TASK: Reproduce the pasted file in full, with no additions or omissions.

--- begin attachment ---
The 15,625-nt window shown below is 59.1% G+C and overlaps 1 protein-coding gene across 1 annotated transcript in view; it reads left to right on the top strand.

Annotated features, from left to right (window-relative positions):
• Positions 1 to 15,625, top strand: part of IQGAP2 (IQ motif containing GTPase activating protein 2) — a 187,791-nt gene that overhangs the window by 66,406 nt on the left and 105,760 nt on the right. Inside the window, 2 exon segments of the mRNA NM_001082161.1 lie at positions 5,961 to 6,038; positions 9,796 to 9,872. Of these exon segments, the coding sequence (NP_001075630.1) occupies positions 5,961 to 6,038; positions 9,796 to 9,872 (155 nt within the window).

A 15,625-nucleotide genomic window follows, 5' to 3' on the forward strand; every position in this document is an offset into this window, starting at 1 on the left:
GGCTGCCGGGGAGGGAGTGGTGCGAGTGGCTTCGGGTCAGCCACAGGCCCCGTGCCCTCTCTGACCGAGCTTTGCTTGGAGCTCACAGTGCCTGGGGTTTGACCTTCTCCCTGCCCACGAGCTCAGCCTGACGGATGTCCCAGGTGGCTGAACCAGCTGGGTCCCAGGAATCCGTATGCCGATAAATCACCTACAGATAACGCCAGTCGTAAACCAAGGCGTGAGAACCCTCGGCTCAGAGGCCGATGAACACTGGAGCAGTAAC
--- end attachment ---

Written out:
The 15,625-nt window shown below is 59.1% G+C and overlaps 1 protein-coding gene across 1 annotated transcript in view; it reads left to right on the top strand.

Annotated features, from left to right (window-relative positions):
• Positions 1 to 15,625, top strand: part of IQGAP2 (IQ motif containing GTPase activating protein 2) — a 187,791-nt gene that overhangs the window by 66,406 nt on the left and 105,760 nt on the right. Inside the window, 2 exon segments of the mRNA NM_001082161.1 lie at positions 5,961 to 6,038; positions 9,796 to 9,872. Of these exon segments, the coding sequence (NP_001075630.1) occupies positions 5,961 to 6,038; positions 9,796 to 9,872 (155 nt within the window).

A 15,625-nucleotide genomic window follows, 5' to 3' on the forward strand; every position in this document is an offset into this window, starting at 1 on the left:
GGCTGCCGGGGAGGGAGTGGTGCGAGTGGCTTCGGGTCAGCCACAGGCCCCGTGCCCTCTCTGACCGAGCTTTGCTTGGAGCTCACAGTGCCTGGGGTTTGACCTTCTCCCTGCCCACGAGCTCAGCCTGACGGATGTCCCAGGTGGCTGAACCAGCTGGGTCCCAGGAATCCGTATGCCGATAAATCACCTACAGATAACGCCAGTCGTAAACCAAGGCGTGAGAACCCTCGGCTCAGAGGCCGATGAACACTGGAGCAGTAAC